CLM Magazine

DEC 2017

Claims Management Magazine informs and educates claims, risk, and litigation management professionals on the news, trends, products and services that lead to the efficient, cost-effective resolution of property & casualty claims.

Issue link: http://theclm.claimsmanagement.epubxp.com/i/913480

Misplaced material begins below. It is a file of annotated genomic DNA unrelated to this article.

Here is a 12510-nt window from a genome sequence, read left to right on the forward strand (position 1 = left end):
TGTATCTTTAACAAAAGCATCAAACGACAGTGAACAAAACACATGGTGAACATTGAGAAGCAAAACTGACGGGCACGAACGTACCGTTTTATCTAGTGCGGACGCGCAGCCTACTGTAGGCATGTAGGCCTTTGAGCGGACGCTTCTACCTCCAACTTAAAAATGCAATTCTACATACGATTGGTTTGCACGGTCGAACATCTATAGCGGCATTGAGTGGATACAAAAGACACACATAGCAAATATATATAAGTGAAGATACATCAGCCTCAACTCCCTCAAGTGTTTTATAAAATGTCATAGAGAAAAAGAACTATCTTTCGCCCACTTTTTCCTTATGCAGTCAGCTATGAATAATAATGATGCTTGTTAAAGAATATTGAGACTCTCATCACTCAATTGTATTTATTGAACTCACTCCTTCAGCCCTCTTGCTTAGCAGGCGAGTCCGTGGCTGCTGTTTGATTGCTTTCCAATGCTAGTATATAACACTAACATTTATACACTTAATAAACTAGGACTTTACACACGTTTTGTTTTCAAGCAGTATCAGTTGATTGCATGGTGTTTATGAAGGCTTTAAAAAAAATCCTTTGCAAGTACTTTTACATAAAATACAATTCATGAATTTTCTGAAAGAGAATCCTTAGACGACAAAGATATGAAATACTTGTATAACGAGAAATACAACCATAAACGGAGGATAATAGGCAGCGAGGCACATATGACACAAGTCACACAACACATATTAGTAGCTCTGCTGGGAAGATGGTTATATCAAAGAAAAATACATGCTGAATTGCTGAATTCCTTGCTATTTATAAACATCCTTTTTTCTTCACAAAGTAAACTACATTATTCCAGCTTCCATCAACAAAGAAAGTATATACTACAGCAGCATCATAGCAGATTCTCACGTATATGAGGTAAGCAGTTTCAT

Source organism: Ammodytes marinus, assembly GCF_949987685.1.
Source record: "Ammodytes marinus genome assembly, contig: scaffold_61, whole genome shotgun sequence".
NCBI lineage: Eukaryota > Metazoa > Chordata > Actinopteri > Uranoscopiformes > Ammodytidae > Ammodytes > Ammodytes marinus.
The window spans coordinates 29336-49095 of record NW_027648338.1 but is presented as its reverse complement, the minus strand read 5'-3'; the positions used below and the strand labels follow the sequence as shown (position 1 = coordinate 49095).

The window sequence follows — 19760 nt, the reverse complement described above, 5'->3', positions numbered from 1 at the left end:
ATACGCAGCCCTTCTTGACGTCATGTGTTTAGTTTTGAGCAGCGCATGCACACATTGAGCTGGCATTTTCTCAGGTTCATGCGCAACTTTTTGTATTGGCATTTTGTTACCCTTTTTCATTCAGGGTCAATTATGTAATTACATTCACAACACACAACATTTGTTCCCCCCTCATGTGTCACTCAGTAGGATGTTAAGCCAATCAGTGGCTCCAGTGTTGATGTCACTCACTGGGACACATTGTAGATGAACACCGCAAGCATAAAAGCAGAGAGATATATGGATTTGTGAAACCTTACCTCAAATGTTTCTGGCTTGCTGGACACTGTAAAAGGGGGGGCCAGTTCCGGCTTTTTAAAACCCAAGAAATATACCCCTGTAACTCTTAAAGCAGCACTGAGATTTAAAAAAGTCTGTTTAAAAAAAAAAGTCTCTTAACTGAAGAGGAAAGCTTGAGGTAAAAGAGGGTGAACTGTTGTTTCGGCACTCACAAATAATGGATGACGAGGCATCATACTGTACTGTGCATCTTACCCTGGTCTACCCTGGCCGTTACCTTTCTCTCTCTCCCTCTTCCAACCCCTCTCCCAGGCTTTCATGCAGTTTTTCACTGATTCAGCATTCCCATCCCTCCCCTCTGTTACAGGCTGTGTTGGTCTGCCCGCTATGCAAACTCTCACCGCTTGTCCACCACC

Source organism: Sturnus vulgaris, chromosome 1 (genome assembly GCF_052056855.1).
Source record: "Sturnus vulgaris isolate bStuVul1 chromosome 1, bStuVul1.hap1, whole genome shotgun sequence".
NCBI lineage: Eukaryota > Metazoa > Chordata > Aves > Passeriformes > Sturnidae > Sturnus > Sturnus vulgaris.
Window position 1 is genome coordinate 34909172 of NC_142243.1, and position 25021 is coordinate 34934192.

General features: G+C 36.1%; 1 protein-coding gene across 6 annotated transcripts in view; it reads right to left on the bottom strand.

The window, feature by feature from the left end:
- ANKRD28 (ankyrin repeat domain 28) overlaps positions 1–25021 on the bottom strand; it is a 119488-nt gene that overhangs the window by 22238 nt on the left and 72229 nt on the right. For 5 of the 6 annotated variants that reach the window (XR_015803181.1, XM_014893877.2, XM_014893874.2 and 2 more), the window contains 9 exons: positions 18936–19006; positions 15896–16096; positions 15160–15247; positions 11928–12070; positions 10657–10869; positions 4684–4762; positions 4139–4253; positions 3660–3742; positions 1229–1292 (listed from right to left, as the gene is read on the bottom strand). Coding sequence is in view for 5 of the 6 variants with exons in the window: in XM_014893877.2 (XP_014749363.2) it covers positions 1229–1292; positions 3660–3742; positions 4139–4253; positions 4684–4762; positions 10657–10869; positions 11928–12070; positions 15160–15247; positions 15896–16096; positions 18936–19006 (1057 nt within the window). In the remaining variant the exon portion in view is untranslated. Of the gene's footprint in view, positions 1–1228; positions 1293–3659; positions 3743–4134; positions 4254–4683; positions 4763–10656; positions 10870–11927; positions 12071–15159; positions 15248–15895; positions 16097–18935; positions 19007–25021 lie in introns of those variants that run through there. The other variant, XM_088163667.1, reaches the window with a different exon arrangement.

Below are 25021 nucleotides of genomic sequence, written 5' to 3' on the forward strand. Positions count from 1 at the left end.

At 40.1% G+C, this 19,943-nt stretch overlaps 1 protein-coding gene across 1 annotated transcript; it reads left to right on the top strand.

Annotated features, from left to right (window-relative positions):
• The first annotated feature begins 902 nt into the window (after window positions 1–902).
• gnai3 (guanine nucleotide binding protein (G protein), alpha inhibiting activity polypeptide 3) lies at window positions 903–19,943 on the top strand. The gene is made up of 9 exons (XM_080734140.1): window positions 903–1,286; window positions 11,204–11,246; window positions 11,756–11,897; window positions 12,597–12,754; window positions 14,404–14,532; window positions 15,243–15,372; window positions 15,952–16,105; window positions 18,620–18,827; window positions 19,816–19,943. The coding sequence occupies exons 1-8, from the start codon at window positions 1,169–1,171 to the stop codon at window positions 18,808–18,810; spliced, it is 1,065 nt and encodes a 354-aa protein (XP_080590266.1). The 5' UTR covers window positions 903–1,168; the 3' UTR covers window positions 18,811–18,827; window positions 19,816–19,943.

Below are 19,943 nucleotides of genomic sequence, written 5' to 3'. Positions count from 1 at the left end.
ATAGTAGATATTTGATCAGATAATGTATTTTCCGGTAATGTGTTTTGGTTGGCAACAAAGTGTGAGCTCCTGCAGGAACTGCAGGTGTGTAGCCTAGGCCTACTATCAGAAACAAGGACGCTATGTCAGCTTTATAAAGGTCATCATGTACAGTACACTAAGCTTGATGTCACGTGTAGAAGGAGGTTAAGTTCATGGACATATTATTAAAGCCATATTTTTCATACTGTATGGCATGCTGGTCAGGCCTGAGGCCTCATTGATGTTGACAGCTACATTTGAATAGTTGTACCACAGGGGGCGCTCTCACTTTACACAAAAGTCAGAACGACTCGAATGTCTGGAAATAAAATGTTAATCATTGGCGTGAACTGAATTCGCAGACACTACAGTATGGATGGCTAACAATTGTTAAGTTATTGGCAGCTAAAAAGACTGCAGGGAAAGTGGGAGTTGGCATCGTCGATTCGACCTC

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In 2001, The Centers for Medicare and Medicaid Services (CMS) introduced a voluntary Workers Compensation Medicare Set-Aside (WCMSA) review program. Its purpose was to prevent a primary payer (liability, workers compensation, or no-fault carrier/plan/ self-insured entity) from shifting its future- care payment burden to Medicare. In workers compensation settlements with Medicare beneficiaries, parties can protect Medicare's interests by creating, and having the claimant set aside, funds that are injury-related and that would otherwise be covered by Medicare. If review thresholds are met, CMS will review and approve a proposed WCMSA amount. As the WCMSA review process is voluntary, parties can also incorporate a Medicare Set-Aside (MSA) into a settlement without CMS approval. Post settlement, the claimant then places the WCMSA funds in a separate, interest- bearing checking account and uses the WCMSA funds to pay for injury-related care instead of billing Medicare. While CMS did institute a process for workers compensation MSAs, CMS, to date, has not created a formal process for Liability Medicare Set- Asides (LMSAs) and No-Fault Medicare Set-Asides (NFMSAs). However, since 2012, CMS has been taking incremental steps, through issued guidance, toward instituting a similar review process for LMSAs and NFMSAs. The LMSA/ NFMSA review process could be in place at CMS as early as July 1, 2018. Additionally, even though no formal process is in place, many liability settlements with Medicare beneficiaries are beginning to incorporate LMSAs to protect Medicare's interests. Because MSAs have become the established best practice for settlements with Medicare beneficiaries, primary payers have felt a squeeze on settlements due to high MSA amounts. Submitters of MSAs to CMS would be wise to implement both a clinical and legal strategy to the proposed MSA to avoid unnecessary counter-highs and overinflated MSA amounts. HOW TO SUCCEED WITH CMS FROM A MEDICATION STANDPOINT Historically, the primary driver of WCMSA costs has been prescription drugs. Due to the over-simplification of the MSA calculation (current treatment multiplied by the rated life expectancy), a 32-year- old claimant with $2,000 of monthly prescription medication expenses becomes very costly. Beyond the cost, however, is the fact that many of the prescription drugs used for pain (opioids, benzodiazepines, muscle relaxants, anti-epileptics, and antidepressants) are neither FDA-approved nor clinically appropriate for long-term (i.e. rated life expectancy) use. 30 CLM MAGAZINE DECEMBER 2017 CLINICAL AND LEGAL ADVOCACY IN A WCMSA STRATEGIC APPROACHES FOR COST MINIMIZATION IN MEDICARE SET-ASIDES By Mark Pew and Heather Sanderson

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